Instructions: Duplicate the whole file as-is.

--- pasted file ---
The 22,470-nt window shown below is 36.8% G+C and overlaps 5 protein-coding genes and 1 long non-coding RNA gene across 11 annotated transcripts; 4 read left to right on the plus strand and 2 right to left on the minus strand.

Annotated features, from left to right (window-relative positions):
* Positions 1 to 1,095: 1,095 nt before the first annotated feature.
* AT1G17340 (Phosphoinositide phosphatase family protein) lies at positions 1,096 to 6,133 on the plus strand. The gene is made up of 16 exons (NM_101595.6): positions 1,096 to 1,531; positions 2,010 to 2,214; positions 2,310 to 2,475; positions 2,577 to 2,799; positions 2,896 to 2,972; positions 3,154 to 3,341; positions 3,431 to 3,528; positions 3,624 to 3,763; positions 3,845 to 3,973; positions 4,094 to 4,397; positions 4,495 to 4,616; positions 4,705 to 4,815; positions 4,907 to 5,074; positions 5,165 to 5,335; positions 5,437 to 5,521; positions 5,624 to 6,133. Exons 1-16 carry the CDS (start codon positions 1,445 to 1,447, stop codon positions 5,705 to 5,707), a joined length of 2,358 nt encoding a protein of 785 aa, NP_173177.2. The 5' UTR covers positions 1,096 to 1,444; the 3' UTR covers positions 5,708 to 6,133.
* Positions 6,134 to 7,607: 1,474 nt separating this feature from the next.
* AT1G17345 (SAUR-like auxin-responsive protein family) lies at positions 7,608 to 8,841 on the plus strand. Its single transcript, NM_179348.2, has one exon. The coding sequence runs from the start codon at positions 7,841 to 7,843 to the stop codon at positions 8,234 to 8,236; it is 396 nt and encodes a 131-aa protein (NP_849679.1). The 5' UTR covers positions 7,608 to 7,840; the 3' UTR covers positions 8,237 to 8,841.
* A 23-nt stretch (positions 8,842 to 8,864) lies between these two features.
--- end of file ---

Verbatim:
The 22,470-nt window shown below is 36.8% G+C and overlaps 5 protein-coding genes and 1 long non-coding RNA gene across 11 annotated transcripts; 4 read left to right on the plus strand and 2 right to left on the minus strand.

Annotated features, from left to right (window-relative positions):
* Positions 1 to 1,095: 1,095 nt before the first annotated feature.
* AT1G17340 (Phosphoinositide phosphatase family protein) lies at positions 1,096 to 6,133 on the plus strand. The gene is made up of 16 exons (NM_101595.6): positions 1,096 to 1,531; positions 2,010 to 2,214; positions 2,310 to 2,475; positions 2,577 to 2,799; positions 2,896 to 2,972; positions 3,154 to 3,341; positions 3,431 to 3,528; positions 3,624 to 3,763; positions 3,845 to 3,973; positions 4,094 to 4,397; positions 4,495 to 4,616; positions 4,705 to 4,815; positions 4,907 to 5,074; positions 5,165 to 5,335; positions 5,437 to 5,521; positions 5,624 to 6,133. Exons 1-16 carry the CDS (start codon positions 1,445 to 1,447, stop codon positions 5,705 to 5,707), a joined length of 2,358 nt encoding a protein of 785 aa, NP_173177.2. The 5' UTR covers positions 1,096 to 1,444; the 3' UTR covers positions 5,708 to 6,133.
* Positions 6,134 to 7,607: 1,474 nt separating this feature from the next.
* AT1G17345 (SAUR-like auxin-responsive protein family) lies at positions 7,608 to 8,841 on the plus strand. Its single transcript, NM_179348.2, has one exon. The coding sequence runs from the start codon at positions 7,841 to 7,843 to the stop codon at positions 8,234 to 8,236; it is 396 nt and encodes a 131-aa protein (NP_849679.1). The 5' UTR covers positions 7,608 to 7,840; the 3' UTR covers positions 8,237 to 8,841.
* A 23-nt stretch (positions 8,842 to 8,864) lies between these two features.